1957 United States Senate elections

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Democrat William Proxmire won a special election to fill the vacancy created by the death of Senator Joseph R. McCarthy (R-WI). Also, Price Daniel (D-TX) left the Senate to become governor of Texas, and Democrat Ralph Yarborough won a special election for that Senate seat. The Democrats thus made a net gain of one seat. However, Congress was out of session at the time of the Democratic gain in Wisconsin, and the Republicans gained a Democratic-held seat only weeks after the next session started, when Republican John D. Hoblitzell Jr. was appointed to fill the vacancy created by the death of Senator Matthew M. Neely (D-WV).

Race summary[edit]

Ordered by election date.

State Incumbent Results Candidates
Senator Party Electoral history
Texas
(Class 1)
William A. Blakley Democratic 1957 (Appointed) Interim appointee retired when successor elected.
New senator elected April 2, 1957.
Democratic hold.
Wisconsin
(Class 1)
Joseph McCarthy Republican 1946
1952
Incumbent died May 2, 1957.
New senator elected August 28, 1957.
Democratic gain.

Texas[edit]

One-term Democrat Price Daniel resigned January 14, 1957 to become Governor of Texas. Daniel appointed Democrat William A. Blakley January 15, 1957.

In 1956, Allan Shivers opted not to run for a fourth term as Governor of Texas; Senator Price Daniel, as a sitting U.S. Senator was elected Governor of Texas.

Like his gubernatorial predecessor Allan Shivers and Daniel, Blakley was an "Eisenhower Democrat" who had supported Dwight Eisenhower over the national Democratic Party candidate Adlai Stevenson in 1952 and 1956.

Blakley, who had gained prominence in Texas politics for his business successes was, at the time, building a $125 million shopping center and a 1,000-room hotel in Dallas. Governor Shivers, who had been considering appointing a Republican candidate to the Senate seat, instead named Blakley to the United States Senate pending a special election for the seat.

Pressured by the Democratic Party in the interests of cooling tensions from the gubernatorial election, Blakley did not seek the remaining term as senator. He hence served for fewer than four months from January 15 to April 28. Ralph Yarborough succeeded him in the special election, winning with a plurality of the vote when the conservatives divided three ways.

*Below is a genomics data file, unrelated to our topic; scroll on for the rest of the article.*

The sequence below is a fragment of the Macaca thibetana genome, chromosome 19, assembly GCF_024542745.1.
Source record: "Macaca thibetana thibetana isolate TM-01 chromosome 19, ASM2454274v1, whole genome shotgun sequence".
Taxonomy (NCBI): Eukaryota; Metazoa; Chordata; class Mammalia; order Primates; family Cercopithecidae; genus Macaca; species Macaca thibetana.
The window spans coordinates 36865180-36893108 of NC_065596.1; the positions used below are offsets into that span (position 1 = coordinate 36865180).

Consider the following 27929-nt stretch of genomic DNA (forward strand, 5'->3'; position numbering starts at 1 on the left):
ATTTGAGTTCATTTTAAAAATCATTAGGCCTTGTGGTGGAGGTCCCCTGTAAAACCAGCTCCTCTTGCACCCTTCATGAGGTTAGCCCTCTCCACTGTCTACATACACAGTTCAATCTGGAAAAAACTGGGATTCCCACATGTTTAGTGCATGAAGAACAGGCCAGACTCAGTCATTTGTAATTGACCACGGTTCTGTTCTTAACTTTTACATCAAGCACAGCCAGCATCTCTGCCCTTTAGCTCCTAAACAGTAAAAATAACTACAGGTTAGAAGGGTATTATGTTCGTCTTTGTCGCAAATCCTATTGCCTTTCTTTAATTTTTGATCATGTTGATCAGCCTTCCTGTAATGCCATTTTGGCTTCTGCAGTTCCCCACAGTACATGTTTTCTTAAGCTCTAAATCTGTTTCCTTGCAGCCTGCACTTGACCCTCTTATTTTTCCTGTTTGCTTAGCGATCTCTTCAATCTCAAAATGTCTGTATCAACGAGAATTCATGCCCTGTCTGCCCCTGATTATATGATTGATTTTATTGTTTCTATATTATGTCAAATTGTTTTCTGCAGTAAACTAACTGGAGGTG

Texas special election[1]
Party Candidate Votes %
Democratic Ralph W. Yarborough 364,605 38.09%
Democratic Martin Dies Jr. 290,803 30.38%
Republican Thad Hutcheson 219,591 22.94%
Democratic Searcy Bracewell 33,384 3.49%
Democratic James P. Hart 19,739 2.06%
Democratic John C. White 11,876 1.24%
Democratic Ralph W. Hammonds 2,372 0.25%
Democratic Elmer Adams 2,228 0.23%
Democratic M. T. Banks 2,153 0.23%
Democratic Frank G. Cortez 1,350 0.14%
Democratic Charles W. Hill 1,025 0.11%
Democratic Jacob Bergolofsky 890 0.09%
Democratic J. Cal Courtney 879 0.09%
Democratic Hugh Wilson 851 0.09%
Majority 73,802 7.71%
Turnout 12.41% (total pop)
Democratic hold

Thereafter, Texas law was changed to require a runoff between the two leading candidates in a special election if no one had a majority in the first round). Blakley left the Senate saying "I shall go back to my boots and saddle and ride toward the Western sunset."[4]

Yarborough would be re-elected in 1958 and again in 1964.

Wisconsin[edit]

Two-term Republican Joseph McCarthy died May 2, 1957. In the summer of 1957, a special election was held to fill McCarthy's seat. In the primaries, voters in both parties turned away from McCarthy's legacy. The Republican primary was won by Walter J. Kohler Jr., who called for a clean break from McCarthy's approach; he defeated former Congressman Glenn Robert Davis, who charged that Eisenhower was soft on Communism.[5] The Democratic candidate, William Proxmire,[6] called the late McCarthy "a disgrace to Wisconsin, to the Senate, and to America". On August 27, Proxmire won the election, serving in the seat for 32 years.[7][8]

Proxmire would be re-elected five more times, serving until his retirement in 1989.

See also[edit]

References[edit]

  1. ^ a b "Our Campaigns - TX US Senate - Special Election Race - Apr 02, 1957". www.ourcampaigns.com. Retrieved June 24, 2020.
  2. ^ Congressional Quarterly's Guide to U.S. Elections. 1975. p. 505. ISBN 087187072X.
  3. ^ "1957 Senatorial Special Election Results - Wisconsin". Retrieved June 24, 2020.
  4. ^ http://www.time.com/time/archive/preview/0,10987,913915,00.html
  5. ^ "Our Campaigns - WI US Senate - Special R Primary Race - Jul 30, 1957". www.ourcampaigns.com. Retrieved July 1, 2020.
  6. ^ "Our Campaigns - WI US Senate - Special D Primary Race - Jul 30, 1957". www.ourcampaigns.com. Retrieved July 1, 2020.
  7. ^ "Our Campaigns - WI US Senate Race - Aug 28, 1957". www.ourcampaigns.com. Retrieved July 1, 2020.
  8. ^ Nichols, John (July 31, 2007). "In 1957, a McCarthy-free morning in America". The Capital Times. Archived from the original on April 5, 2009.